For the purposes of this article, I’ll perform the standard scientific trick of a simplifying assumption and use GUT in the grander sense of the term.

Scientists have striven to find a GUT for decades, if not centuries, and several candidates have been proposed. GUT has proved to be something of a Holy Grail for Physicists. Work in this area, while not as yet having been successful (at least at the time of writing), has undeniably helped to shed a light on many other areas where our understanding was previously rather dim.

This is where the connection with a single version of the truth comes in. Not so much that either concept is guaranteed to be achievable, but that a lot of good and useful things can be accomplished on a journey towards both of them. If, in a given organisation, the journey to a single version of the truth reaches its ultimate destination, then great. However if, in an another company, a single version of the truth remains eternally just over the next hill, or round the next corner, then this is hardly disastrous and maybe it is the journey itself (and the aspirations with which it is commenced on) that matters more than the destination.

Before I begin to sound too philosophical (cf. above) let me try to make this more concrete by going back to our starting point with some Mathematics and considering some Venn diagrams.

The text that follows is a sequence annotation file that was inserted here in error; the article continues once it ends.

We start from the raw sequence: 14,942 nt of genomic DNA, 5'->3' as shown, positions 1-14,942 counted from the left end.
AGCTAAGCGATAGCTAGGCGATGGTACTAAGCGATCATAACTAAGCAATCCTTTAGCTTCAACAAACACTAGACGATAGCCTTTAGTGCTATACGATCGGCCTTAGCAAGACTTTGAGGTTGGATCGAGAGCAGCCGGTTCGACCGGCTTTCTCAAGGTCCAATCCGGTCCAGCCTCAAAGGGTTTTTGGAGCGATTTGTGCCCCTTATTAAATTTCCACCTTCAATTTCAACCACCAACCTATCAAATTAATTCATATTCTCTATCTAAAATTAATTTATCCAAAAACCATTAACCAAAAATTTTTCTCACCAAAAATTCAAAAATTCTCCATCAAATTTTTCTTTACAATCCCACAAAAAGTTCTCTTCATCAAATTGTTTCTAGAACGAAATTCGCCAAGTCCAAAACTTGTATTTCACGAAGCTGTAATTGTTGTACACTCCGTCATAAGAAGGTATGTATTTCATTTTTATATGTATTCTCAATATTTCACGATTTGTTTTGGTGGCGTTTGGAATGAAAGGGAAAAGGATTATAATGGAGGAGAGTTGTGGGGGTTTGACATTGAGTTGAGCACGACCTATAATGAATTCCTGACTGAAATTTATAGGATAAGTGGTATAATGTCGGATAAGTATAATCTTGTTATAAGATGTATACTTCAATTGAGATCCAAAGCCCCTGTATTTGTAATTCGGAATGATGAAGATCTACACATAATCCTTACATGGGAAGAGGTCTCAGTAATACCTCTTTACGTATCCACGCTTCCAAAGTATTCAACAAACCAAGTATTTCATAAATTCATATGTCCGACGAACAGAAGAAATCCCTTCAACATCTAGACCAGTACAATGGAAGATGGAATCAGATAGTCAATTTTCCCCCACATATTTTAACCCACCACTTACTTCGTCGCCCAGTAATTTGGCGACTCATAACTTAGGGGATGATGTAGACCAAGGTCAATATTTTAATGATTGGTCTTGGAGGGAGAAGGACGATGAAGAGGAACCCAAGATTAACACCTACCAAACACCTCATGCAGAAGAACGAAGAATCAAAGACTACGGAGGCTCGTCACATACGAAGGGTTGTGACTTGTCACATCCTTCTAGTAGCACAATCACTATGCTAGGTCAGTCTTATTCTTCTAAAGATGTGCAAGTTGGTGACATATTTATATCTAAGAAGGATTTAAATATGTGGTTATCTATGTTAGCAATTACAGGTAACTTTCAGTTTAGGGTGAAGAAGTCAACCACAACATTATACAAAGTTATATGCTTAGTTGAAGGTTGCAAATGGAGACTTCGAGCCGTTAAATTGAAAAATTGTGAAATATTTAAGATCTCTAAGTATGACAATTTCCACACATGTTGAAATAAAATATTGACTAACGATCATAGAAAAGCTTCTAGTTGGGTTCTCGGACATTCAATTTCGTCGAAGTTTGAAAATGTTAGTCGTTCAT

Ordo ab chao

In my experience the following is the type of situation that a good Business Intelligence programme should address:

Fragmentation

The problems here are manifold:

  1. Although the various report systems are shown as separate, the real situation is probably much worse. Each of the reporting and analysis systems will overlap, perhaps substantially, with one or more or the other ones. Indeed the overlapping may be so convoluted that it would be difficult to represent this in two dimensions and I am not going to try. This means that you can invariably ask the same question (how much have we sold this month) of different systems and get different answers. It may be difficult to tell which of these is correct, indeed none of them may be a true reflection of business reality.
  2. There are a whole set of things that may be treated differently in the different ellipses. I’ll mention just two for now: date and currency. In one system a transaction may be recorded in a month when it is entered into the system. In another it may be allocated to the month when the event actually occurred (sometimes quite a while before it is entered). In a third perhaps the transaction is only dated once it has been authorised by a supervisor.

    In a multi-currency environment reports may be in the transactional currency, rolled-up to the currency of the country in which they occurred, or perhaps aggregated across many countries in a number of “corporate” currencies. Which rate to use (rate on the day, average for the month, rolling average for the last year, a rate tied to some earlier business transaction etc.) may be different in different systems, equally the rate may well vary according to the date of the transaction (making the last set of comments about which date is used even more pertinent).

  3. A whole set of other issues arise when you begin to consider things such as taxation (are figures nett or gross), discounts, commissions to other parties, phased transactions and financial estimates. Some reports may totally ignore these, others my take account of some but not others. A mist of misunderstanding is likely to arise.